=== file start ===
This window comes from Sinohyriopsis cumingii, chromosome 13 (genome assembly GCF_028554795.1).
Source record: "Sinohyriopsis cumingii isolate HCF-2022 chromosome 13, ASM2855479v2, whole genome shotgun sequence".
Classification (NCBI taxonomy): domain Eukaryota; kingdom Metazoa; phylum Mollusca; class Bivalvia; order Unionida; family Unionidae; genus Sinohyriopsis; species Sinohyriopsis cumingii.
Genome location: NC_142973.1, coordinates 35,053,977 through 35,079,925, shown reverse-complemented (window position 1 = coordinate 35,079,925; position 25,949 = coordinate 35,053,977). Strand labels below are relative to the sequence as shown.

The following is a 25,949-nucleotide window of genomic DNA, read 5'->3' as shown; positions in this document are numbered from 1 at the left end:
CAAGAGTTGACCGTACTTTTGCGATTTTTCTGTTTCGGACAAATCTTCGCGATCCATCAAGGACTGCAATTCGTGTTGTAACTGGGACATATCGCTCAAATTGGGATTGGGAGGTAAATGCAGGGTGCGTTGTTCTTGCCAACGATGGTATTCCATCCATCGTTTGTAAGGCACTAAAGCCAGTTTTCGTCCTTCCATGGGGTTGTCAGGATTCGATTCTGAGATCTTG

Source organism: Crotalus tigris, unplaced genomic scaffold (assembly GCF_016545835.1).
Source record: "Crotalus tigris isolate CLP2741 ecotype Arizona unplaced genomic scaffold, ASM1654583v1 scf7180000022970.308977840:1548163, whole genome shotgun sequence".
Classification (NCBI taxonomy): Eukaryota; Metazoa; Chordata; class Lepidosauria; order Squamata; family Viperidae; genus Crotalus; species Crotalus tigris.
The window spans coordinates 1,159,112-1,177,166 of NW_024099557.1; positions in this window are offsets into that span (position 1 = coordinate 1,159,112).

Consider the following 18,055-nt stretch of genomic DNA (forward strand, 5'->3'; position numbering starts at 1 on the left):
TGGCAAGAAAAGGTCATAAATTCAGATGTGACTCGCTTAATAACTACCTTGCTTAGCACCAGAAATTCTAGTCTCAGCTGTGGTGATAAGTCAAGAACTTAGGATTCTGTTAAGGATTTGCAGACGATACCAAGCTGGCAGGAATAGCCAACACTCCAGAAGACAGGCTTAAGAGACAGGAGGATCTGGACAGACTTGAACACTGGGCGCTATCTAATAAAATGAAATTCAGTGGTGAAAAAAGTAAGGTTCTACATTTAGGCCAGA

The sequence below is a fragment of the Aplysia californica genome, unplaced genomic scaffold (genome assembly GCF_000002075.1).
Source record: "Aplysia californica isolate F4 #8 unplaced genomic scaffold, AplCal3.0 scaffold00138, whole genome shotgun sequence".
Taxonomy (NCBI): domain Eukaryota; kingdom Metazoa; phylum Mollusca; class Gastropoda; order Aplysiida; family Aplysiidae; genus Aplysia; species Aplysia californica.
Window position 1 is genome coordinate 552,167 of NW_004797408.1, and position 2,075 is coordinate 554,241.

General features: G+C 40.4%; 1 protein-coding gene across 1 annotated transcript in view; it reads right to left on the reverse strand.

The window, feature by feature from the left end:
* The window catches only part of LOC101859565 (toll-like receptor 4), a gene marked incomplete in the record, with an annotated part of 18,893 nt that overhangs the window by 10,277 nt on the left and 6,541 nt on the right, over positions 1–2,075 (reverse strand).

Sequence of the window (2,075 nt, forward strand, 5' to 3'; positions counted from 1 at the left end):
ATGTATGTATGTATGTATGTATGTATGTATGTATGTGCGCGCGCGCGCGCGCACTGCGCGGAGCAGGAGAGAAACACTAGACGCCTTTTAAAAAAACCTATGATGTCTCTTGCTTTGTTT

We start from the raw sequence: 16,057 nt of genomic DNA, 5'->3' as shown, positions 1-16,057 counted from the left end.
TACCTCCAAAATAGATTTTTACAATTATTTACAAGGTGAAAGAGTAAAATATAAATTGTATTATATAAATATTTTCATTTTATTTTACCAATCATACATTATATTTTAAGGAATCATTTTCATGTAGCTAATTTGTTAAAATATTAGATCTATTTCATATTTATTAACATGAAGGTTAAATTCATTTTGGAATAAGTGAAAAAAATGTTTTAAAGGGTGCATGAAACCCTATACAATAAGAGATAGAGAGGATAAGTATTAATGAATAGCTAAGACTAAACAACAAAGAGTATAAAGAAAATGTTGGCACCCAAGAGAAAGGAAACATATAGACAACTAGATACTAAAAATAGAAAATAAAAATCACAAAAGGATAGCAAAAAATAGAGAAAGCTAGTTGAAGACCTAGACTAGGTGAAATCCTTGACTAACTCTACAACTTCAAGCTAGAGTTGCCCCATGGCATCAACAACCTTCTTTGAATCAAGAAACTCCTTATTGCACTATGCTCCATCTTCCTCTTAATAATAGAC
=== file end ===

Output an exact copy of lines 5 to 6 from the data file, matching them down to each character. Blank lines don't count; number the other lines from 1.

The following is a 25,949-nucleotide window of genomic DNA, read 5'->3' as shown; positions in this document are numbered from 1 at the left end:
CAAGAGTTGACCGTACTTTTGCGATTTTTCTGTTTCGGACAAATCTTCGCGATCCATCAAGGACTGCAATTCGTGTTGTAACTGGGACATATCGCTCAAATTGGGATTGGGAGGTAAATGCAGGGTGCGTTGTTCTTGCCAACGATGGTATTCCATCCATCGTTTGTAAGGCACTAAAGCCAGTTTTCGTCCTTCCATGGGGTTGTCAGGATTCGATTCTGAGATCTTG